Do you think women have a "right" to a painfree childbirth? - Page 6 - Mothering Forums

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#151 of 162 Old 03-07-2010, 06:08 PM
 
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But again, who decides necessary?

We've already covered that there is no real way to distinguish between those who "need" an epidural and those who "want" one. How do you distinguish that? A person who is terrified of giving birth with pain to the point of psychological trauma for months after the birth I'd argue needs access to safe pain relieving medication, of which an epidural seems to be the most effective. Do you say no since she has no "medical" reason? What if that same woman is a sexual assault survivor? What if she cannot disclose that because the person abusing her is her husband who comes to every appointment with her.

You can't know. Noone can know with 100% accuracy. I want homebirths, I advocate for homebirths and natural childbirth, I am a student midwife and I do labour support now. That doesn't mean I don't understand that these are not in any way shape or form the best or right choices for every situation.
Every other surgical procedures have guidelines. For example, a woman with uterine fibroids will be able to get surgery to ahve them removed if they are painful, above a certain size or if they are causing a fertility problem (deforming the cavity). Someone can get a hip replacement if they meet the criteria for it, someone can get a fake breat if they had a mastectomy, which they will get if they either have cancer or are high risk of getting breast cancer (if they carry a certain gene, have a certain family history, etc). That's the way medicine works in all other areas but as I said, the culture surrounding birth would need to change to start applying the same norms.

As far as psychological issues, they are generally acknowledged as legitimate medical issues and can be provided for in any guideline. While the case of a sexually abusive woman who cannot speak out because her husband comes to her apointments is really horrifying, giving her an epidural is not going to make it any better. Should we make epidurals the norm for routine pap smears as well, you know, just in case? Perhaps providing good psychological care as part of standard health care plans and better laws and mechanisms to help people who are being/have been abused would be a better idea. We might be able to make that happen with all the money we could save from unnecessary procedures.

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#152 of 162 Old 03-07-2010, 06:38 PM
 
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Why? I don't think every woman who lacks "training" needs an epidural, either. I've most definitely been in labour...nowhere near as much labour as I'd have preferred, but definitely labour.

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#153 of 162 Old 03-07-2010, 06:55 PM
 
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I just wanted to say, I was really enjoying what was a thought provoking and interesting topic. It's interesting to me to see the different perspectives on the issue because it's truly one of those things (like most things IMO) that just isn't as simple as black and white.

...but that is going to go downhill really quickly if we resort to snarkiness. Lets refocus on making it a productive discussion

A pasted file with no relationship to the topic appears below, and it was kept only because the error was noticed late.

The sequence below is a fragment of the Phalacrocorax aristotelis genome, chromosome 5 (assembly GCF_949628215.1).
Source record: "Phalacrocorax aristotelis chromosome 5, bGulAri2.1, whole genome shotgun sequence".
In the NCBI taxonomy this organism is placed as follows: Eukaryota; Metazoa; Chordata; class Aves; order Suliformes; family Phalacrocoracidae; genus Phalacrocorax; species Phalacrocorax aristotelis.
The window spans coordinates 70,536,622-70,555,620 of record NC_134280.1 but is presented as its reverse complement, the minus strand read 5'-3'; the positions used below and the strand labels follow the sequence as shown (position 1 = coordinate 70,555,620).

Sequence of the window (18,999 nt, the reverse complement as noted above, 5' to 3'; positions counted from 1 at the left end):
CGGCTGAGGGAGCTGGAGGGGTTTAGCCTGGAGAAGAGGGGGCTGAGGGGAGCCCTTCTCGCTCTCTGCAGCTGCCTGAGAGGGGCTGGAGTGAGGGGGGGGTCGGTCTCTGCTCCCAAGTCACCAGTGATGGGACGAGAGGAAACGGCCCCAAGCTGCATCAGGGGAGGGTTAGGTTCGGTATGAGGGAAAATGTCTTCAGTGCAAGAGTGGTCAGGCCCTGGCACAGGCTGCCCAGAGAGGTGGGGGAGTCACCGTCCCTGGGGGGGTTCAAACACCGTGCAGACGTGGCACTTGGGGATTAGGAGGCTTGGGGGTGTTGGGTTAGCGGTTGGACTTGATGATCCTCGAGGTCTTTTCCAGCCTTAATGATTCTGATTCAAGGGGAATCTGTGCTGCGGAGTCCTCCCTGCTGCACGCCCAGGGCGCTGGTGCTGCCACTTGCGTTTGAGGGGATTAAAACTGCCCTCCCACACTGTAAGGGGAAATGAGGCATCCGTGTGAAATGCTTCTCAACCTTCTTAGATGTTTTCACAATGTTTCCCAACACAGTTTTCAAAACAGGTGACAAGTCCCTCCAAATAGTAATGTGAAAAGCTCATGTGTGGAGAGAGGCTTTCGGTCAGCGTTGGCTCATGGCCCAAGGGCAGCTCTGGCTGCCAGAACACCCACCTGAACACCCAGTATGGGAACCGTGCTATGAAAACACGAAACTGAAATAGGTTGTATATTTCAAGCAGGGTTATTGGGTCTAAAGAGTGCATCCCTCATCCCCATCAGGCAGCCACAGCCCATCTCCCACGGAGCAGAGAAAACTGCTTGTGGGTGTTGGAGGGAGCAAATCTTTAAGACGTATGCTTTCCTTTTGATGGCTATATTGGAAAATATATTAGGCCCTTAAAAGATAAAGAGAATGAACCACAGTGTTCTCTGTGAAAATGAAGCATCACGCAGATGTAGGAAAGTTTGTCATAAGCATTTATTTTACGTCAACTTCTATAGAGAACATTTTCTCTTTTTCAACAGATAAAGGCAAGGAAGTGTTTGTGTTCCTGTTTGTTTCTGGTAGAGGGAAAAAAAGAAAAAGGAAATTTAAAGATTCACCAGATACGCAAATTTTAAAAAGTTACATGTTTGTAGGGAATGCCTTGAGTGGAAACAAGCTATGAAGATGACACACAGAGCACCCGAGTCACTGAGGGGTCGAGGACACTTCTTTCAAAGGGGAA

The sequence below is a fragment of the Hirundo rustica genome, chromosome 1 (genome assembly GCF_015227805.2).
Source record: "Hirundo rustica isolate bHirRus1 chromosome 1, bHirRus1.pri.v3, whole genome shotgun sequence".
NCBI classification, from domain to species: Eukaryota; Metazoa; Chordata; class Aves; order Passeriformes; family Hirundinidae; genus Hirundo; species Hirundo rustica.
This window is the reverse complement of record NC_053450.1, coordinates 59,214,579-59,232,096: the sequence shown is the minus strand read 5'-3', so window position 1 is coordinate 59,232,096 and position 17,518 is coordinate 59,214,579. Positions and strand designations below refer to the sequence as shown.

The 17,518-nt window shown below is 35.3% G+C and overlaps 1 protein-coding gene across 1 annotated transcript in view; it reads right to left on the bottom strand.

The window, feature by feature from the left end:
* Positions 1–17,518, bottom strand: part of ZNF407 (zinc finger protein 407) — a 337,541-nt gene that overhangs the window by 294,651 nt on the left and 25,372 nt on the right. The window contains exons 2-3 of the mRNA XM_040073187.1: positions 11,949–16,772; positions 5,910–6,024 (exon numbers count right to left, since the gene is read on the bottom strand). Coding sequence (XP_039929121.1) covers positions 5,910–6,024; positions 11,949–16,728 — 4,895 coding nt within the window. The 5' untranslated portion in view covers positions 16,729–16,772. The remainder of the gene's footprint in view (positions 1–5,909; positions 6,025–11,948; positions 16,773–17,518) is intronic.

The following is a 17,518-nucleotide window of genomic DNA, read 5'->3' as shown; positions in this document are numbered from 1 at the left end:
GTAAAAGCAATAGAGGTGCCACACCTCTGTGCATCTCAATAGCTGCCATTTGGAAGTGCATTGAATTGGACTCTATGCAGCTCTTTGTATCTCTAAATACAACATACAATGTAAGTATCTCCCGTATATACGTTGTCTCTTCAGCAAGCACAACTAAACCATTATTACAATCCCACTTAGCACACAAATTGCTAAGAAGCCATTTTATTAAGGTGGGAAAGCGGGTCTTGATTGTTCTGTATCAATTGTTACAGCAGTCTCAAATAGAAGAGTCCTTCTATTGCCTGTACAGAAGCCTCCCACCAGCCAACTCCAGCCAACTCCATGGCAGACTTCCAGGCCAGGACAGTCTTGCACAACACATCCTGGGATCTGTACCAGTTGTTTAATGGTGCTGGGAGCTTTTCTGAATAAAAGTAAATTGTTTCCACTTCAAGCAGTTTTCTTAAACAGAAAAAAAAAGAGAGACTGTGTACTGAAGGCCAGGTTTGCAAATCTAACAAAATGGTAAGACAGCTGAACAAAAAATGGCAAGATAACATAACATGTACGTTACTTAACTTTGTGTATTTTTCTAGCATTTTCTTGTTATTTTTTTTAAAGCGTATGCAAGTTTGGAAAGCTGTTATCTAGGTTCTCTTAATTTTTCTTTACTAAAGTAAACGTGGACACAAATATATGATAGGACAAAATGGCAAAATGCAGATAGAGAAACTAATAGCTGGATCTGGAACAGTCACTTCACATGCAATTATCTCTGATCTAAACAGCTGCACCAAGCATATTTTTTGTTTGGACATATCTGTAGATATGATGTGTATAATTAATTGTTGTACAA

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#154 of 162 Old 03-07-2010, 06:55 PM
 
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If she says it is. If she says it will help her get through her labour without having to feel the pain and pressure that frighten her who are you to say it won't make it any better? The abuse no, but there are ways to make abuse worse for people that happen all the time in the medical field, doesn't mean we shouldn't take people at their word and try and not let it happen.

My whole point is that if you are going to say that psychological reasons are just as valid as physical ones (which I obviously agree with) then how do you decide who has a valid psychological reason and who doesn't? You can't. That's the point.

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Why? I don't think every woman who lacks "training" needs an epidural, either. I've most definitely been in labour...nowhere near as much labour as I'd have preferred, but definitely labour.
I have to agree. I have never taken a childbirth education class of any sort, and I've never had any "training". I made it through a pitocin induced labour without needing or wanting an epidural, and it certainly wasn't pain free.

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#155 of 162 Old 03-07-2010, 07:07 PM
 
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C'mon you guys, the low blows about who knows more about this because of how much they've labored/studied etc etc are totally moot and are going to get the thread shut down

I think everyone has equally relevant information, for the sole reason that discussions like this are all about exchanges of information with the idea of challenging your ideas and making you more open to other perspectives....not to reaffirm your own biases by putting other people down. Exchanging information and even debating can be constructive...it's not a bad thing, and it doesn't mean that someone who disagrees with you isn't just as smart or deserving of respect.

*sigh*

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#156 of 162 Old 03-07-2010, 07:41 PM
 
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Very good points. I agree that if a society chooses to provide birth services to women that appropriate guidelines can be made to decide who should receive any given birth related intervention just like they do for other medical procedures. Why would that be any different?
It just doesn't make sense to me to provide unnecessary (at least in a large percentage of cases) interventions to all women on the off chance that someone might fall through the cracks. No system is fail safe and without issues.
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#157 of 162 Old 03-07-2010, 08:12 PM